Vintage variation is a phenomenon, meaning consistency can take a knock, especially in the reds. Recent top vintages for both red and white varieties include 2001 and 2004, the former rich and concentrated, the latter beautifully poised with ripe tannins and attractive fruit.

By contrast, 2002 was a cool year so good whites and leaner reds. 2003 was a difficult and uneven vintage due to rain, humidity and heat in February and March so a mixed bag here. 2005 started promisingly, most of the whites harvested in good conditions, but March rain dampened high expectations for the reds.

An oft-quoted figure is that Margaret River is responsible for 3% of Australia’s wine production but 20% of its premium wines. Value for money has rarely been synonymous with the region, but with the increased volume of young fruit, some good, affordable wines are beginning to appear, notably from the producers selected on the following pages.

As to the producers, the early pioneers – Cape Mentelle, Cullen, Leeuwin, Moss Wood and Vasse Felix – as well as Devil’s Lair and Pierro still lead the field. The bigger companies are represented by a revitalised Evans & Tate and Houghton’s wide-ranging but consistent hand. The following are the next wave of upwardly mobile, individual estates already making names for themselves.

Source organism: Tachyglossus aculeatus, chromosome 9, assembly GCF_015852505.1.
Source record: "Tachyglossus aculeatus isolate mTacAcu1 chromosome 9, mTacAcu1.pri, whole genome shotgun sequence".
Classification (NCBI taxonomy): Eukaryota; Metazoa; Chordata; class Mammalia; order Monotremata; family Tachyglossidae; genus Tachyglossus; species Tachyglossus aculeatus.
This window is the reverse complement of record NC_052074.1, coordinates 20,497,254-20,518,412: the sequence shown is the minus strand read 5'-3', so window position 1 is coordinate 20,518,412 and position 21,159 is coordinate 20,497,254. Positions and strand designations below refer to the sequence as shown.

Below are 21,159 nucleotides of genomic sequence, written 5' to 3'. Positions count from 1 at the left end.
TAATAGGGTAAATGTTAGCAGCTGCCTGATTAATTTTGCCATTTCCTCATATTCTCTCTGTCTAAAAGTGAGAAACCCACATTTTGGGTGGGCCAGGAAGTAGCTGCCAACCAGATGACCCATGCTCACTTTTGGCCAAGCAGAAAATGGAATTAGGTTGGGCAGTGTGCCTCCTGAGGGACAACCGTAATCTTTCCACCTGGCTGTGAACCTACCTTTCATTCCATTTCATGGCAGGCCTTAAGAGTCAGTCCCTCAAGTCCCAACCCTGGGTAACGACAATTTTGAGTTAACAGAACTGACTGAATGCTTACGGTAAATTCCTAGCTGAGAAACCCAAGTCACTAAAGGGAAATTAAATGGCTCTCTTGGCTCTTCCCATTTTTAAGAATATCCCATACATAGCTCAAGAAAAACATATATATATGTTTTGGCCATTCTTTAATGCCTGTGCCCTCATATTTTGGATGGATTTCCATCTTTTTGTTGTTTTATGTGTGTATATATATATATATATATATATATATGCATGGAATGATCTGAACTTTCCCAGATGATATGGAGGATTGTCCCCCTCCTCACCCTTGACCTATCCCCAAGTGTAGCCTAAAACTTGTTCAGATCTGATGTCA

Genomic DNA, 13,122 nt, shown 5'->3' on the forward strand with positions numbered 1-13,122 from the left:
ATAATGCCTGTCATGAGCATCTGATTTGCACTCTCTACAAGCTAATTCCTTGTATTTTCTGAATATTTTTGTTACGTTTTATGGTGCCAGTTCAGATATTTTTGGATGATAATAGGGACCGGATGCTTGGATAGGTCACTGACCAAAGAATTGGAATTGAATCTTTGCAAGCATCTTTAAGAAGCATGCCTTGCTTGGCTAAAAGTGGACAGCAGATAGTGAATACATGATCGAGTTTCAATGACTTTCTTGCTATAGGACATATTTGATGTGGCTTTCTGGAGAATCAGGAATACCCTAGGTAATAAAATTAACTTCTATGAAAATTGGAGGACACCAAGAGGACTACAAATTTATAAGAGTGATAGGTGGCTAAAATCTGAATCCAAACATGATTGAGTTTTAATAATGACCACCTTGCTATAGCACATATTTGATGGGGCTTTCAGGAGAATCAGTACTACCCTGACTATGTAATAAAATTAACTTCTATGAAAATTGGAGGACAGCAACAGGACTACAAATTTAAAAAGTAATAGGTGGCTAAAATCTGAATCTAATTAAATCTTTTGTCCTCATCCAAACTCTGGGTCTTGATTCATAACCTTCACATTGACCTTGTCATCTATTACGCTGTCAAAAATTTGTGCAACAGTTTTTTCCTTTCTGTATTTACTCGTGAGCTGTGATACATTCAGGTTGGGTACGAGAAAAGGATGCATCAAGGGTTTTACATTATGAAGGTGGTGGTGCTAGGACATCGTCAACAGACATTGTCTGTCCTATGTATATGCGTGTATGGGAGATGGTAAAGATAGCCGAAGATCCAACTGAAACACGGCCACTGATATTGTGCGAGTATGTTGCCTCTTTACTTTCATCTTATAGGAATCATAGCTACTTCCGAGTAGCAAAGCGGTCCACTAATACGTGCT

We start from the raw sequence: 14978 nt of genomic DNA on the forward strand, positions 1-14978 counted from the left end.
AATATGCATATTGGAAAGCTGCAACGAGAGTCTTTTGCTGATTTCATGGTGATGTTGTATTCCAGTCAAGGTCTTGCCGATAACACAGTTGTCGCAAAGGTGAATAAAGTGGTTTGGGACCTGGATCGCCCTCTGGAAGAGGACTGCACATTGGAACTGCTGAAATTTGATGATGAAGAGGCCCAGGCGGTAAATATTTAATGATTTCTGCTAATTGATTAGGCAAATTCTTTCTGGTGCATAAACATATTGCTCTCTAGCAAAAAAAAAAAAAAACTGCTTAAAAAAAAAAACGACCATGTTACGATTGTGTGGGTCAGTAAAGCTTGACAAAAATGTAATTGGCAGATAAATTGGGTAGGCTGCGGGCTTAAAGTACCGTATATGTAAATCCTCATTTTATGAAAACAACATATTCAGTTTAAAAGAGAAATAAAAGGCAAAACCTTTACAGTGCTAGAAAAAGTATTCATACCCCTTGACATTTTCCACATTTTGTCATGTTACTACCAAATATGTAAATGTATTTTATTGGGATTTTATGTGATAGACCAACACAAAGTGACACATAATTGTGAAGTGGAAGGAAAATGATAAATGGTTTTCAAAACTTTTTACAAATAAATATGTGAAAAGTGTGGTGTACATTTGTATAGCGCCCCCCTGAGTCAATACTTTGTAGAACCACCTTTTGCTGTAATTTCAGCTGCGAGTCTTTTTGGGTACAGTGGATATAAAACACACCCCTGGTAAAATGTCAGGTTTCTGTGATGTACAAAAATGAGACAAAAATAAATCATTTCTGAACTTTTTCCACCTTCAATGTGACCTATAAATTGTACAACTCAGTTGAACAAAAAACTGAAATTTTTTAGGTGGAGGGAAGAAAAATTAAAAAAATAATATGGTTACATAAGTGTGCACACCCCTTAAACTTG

Voyager Estate

Voyager now clearly graces the high table of top Margaret River names. Purchased by mining magnate Michael Wright in 1991,no expense or detail has been spared. The original core vineyard south of the town of Margaret River, planted in 1978, has steadily been expanded to the present 103ha. Soil profiling has matched grape variety to site and only the best fruit goes into the label, the rest being sold on. A new, underground barrel cellar has just been completed and there are plans to relocate and modernise the winery. Viticulturalist Steve James and winemaker Cliff Royle are key figures in the success. The Sauvignon Blanc-Semillon and Chardonnay have been consistently good for some time while the Shiraz and Cabernet Sauvignon-Merlot acquired greater stature from 2001.

n Voyager Estate, Chardonnay 2004 HHHHH

Fine, elegant style. Oak well integrated. Citrus-pineapple notes with a honeyed edge on the palate. Lovely balance. Up to 2009. £13.99; J&B